Fairy Tale Living in Spanish Paradores

Don Harris | June 2015

Imagine walking up the narrow cobblestone streets of an ancient Spanish village. As you reach the top of the hill, you see a medieval castle straight out of a fairy tale. Then it hits you – this is my castle – my hotel room is right there in the tower!

Spain boasts over 90 Parador hotels, many of them situated in restored castles, palaces and ancient monasteries. They are all tastefully appointed, and surprisingly affordable. I plan many of my trips around an itinerary of visiting these jewels of Spanish architecture. Many are conveniently close to major cities and tourist areas, but some of the most delightful are a bit off the beaten track.

The system of Paradores de Turismo was started by King Alfonso XIII to promote tourism in Spain, with the first Parador opening in Gredos, Ávila, in 1928. Virtually all of them are historic monuments tastefully adapted by the Department of Tourism to delight the leisurely traveler: handmade fabrics and local furnishings typical of the region. If you become an enthusiast of the Paradores, as we have, you become an Amigo de los Paradores and you will be given special consideration.

Inside the many Paradores we have visited over the years, we have found antiques, tapestries, paintings and carpets that reflect an attention to authentic detail in every aspect: linen, lace, silk and other natural materials. All the charm of the past is in perfect harmony with the comfort and quality of a fully modern hotel. My wife Ruth and I had our first experience in a Parador almost fifty years ago when, before there was an extensive tourism network, we were on our own, exploring the byways of Spain.

Perhaps the most amazing of all of Paradores is in the Galician city of Santiago de Compostela: the goal of pilgrims from Europe for the last thousand years. Queen Isabella, a devout Catholic, built a spectacular hospice for pilgrims. It sits across the square from the phenomenal 12th century cathedral, and the two edifices make up sides of the famous main square of Santiago, one of the most visited pilgrimage sites in the Christian world. 

Also known as Hostal dos Reis Catolicos, the Parador building dates back to 1499, just seven years after Isabella had triumphed over the Moors in Granada, and had dispatched Columbus to the New World. The queen meant the site to be a place of refreshment and nurture for the thousands of pilgrims upon their arrival the holy city. Therefore, some people claim this Parador is the oldest hotel in Europe.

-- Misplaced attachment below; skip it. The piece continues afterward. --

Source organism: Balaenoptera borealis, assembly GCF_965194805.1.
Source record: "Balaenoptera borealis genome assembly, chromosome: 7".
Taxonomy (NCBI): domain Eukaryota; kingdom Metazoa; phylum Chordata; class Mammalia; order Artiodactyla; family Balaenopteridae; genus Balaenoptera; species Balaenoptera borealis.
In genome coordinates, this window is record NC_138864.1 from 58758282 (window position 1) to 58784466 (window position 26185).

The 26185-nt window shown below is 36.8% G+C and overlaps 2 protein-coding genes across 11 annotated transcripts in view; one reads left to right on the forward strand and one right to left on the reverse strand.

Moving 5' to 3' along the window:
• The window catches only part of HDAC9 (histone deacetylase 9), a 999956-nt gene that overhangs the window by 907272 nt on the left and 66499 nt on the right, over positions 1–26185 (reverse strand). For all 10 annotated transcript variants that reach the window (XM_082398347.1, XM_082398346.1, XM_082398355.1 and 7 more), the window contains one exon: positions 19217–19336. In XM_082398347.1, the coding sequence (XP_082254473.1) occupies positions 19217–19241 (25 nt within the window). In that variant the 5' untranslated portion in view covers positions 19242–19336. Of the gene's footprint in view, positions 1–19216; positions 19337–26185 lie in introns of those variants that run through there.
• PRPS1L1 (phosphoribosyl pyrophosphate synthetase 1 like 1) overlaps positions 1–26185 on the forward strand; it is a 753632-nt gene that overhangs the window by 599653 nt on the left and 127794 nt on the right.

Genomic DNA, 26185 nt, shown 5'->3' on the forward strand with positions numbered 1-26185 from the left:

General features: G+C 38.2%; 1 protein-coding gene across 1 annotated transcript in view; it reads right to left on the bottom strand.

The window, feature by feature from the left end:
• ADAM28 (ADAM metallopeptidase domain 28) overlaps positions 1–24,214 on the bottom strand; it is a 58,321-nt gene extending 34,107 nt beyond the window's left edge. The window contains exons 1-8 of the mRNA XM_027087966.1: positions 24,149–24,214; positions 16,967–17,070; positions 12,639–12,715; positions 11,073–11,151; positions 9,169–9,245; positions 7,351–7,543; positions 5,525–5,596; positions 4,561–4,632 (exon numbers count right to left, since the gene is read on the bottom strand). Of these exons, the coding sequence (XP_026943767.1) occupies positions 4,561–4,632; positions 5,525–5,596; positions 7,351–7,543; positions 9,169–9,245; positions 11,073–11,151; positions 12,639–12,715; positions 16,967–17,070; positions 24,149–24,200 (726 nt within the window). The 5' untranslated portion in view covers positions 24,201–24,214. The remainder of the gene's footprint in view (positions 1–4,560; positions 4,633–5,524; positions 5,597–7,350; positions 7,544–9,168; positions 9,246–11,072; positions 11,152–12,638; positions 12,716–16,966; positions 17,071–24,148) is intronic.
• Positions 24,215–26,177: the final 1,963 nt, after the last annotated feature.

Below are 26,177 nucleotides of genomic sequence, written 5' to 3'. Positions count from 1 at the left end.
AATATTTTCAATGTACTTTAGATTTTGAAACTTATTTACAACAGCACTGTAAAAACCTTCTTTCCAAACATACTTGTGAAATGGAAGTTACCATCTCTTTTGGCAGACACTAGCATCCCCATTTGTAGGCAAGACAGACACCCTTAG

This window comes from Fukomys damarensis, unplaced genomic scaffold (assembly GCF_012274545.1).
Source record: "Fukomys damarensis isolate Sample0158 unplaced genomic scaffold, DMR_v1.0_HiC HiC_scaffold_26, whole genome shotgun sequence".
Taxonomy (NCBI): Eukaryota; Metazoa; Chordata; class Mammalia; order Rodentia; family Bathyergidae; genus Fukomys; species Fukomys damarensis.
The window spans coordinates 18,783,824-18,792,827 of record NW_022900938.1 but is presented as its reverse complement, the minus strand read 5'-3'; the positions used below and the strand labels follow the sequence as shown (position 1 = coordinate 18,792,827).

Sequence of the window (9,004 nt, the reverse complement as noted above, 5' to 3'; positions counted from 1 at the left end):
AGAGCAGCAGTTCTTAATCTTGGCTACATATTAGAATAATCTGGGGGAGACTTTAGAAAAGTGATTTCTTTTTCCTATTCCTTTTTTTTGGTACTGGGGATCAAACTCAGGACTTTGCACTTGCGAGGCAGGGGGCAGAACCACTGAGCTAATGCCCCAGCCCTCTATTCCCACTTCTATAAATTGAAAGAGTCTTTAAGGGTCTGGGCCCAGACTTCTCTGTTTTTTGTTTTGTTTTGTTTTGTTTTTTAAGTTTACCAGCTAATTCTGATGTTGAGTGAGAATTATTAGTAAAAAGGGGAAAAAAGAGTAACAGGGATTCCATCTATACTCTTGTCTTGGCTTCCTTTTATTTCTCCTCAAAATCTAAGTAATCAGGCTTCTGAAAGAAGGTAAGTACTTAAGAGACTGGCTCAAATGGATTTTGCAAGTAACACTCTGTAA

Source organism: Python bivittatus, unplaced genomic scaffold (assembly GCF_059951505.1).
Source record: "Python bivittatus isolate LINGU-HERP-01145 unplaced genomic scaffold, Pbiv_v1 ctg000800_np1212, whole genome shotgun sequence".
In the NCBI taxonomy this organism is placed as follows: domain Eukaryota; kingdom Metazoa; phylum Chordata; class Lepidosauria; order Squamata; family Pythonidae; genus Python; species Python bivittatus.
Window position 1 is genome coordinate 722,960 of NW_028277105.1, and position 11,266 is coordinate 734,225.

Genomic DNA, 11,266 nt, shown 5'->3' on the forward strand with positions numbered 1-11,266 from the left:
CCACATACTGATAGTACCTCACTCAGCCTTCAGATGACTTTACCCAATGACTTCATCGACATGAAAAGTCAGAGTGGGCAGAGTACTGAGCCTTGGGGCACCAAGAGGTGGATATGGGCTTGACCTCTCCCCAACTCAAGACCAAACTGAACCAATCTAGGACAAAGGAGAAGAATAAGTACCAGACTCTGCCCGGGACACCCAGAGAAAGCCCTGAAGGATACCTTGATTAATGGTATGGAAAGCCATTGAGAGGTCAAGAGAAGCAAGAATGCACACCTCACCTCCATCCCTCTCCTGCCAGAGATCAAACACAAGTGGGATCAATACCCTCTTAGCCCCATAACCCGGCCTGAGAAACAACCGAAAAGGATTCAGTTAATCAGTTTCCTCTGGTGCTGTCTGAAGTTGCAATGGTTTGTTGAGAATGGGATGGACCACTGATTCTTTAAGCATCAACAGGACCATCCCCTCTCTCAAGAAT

Ruth and I were amazed at the medieval interior of this beautiful building, especially the four courtyards named after the authors of the four Gospels: Matthew, Mark, Luke and John. After settling into our room (which featured a canopied bed) we slipped out the front door to visit the towering Romanesque cathedral. Afterward we enjoyed mingling with the local population, which was made up of fishermen, shopkeepers, medical school students and musicians. Of course, we enjoyed talking with pilgrims who had just finished their long journey.

Another remarkable Parador is in Cangas de Onís, about 100 miles to the east of Santiago in the mountains of Asturias. It was here, at the Battle of Covadonga in 722 AD, that the Spanish first defeated the invading Moors after 12 years of setbacks. From the beginning of the Moorish invasion in 711 AD, refugees and knights from the south had been moving north to avoid Islamic authority. Some had taken refuge in the remote mountains of Asturias. The struggle between the two sides would last in one way or another for the next 700 years until 1492, when Isabella completed the reconquest by conquering Granada.

The Parador was originally a monastery named San Pedro de la Villanueva, built in the 12th century. It is now a national monument. There are quite a few well-appointed rooms, but the secret is to ask for one of their suites. It costs a little more of course, but I have rarely had a more peaceful rest. Outside the bedroom window was a rippling brook. Down the stream, we noticed a few fly fishermen trying to catch some trout. The town itself is a beautiful mountain village famous for Gamaneo cheese, which is made only in this village. If you are lucky enough to be there on Sunday, you can mingle with the local shepherds and the cheese makers in their market.